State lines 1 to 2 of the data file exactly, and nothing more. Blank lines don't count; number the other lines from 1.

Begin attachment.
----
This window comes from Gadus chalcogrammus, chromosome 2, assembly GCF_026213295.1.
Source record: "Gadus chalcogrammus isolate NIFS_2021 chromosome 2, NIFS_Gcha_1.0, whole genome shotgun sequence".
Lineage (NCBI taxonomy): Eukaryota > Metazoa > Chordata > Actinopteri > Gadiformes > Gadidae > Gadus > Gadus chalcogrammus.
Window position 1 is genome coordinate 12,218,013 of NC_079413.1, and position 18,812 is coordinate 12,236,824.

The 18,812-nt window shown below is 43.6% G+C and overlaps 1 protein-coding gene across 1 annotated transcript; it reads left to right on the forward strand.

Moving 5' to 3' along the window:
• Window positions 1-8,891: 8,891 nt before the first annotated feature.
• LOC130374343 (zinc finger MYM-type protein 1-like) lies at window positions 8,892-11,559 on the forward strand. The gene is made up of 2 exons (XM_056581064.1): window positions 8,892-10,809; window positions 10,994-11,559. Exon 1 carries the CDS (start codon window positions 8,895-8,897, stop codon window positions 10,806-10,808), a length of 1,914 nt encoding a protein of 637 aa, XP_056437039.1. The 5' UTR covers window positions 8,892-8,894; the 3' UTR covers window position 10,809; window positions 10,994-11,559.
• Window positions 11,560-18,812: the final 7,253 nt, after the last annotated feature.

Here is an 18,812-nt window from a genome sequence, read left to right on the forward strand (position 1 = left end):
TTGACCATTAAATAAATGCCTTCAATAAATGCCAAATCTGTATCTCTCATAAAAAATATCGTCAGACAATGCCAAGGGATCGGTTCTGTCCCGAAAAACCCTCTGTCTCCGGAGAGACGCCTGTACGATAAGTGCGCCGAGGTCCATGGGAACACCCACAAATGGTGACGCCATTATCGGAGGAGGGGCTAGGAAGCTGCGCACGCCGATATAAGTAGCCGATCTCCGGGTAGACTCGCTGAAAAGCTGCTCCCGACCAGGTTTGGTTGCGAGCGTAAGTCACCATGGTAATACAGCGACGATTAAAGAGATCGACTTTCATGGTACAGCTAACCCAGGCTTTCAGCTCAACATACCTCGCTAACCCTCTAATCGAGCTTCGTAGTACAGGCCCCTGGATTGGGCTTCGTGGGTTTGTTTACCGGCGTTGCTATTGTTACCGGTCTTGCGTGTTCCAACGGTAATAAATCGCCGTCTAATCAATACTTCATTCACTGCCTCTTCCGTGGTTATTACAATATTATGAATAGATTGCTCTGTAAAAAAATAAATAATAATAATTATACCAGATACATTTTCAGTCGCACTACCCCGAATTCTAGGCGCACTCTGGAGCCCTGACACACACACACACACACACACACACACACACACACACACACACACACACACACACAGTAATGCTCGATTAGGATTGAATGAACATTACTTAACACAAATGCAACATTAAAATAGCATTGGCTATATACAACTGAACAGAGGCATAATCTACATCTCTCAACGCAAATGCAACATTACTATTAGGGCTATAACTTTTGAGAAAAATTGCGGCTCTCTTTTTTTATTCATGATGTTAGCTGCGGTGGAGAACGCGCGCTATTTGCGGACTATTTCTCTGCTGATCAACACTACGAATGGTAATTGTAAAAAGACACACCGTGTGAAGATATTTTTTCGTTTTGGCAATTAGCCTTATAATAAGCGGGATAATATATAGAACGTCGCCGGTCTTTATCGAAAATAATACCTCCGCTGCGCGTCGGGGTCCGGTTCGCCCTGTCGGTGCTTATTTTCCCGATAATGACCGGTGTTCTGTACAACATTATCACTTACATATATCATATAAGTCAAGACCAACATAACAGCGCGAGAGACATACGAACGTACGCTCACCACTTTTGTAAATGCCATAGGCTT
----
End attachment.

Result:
This window comes from Gadus chalcogrammus, chromosome 2, assembly GCF_026213295.1.
Source record: "Gadus chalcogrammus isolate NIFS_2021 chromosome 2, NIFS_Gcha_1.0, whole genome shotgun sequence".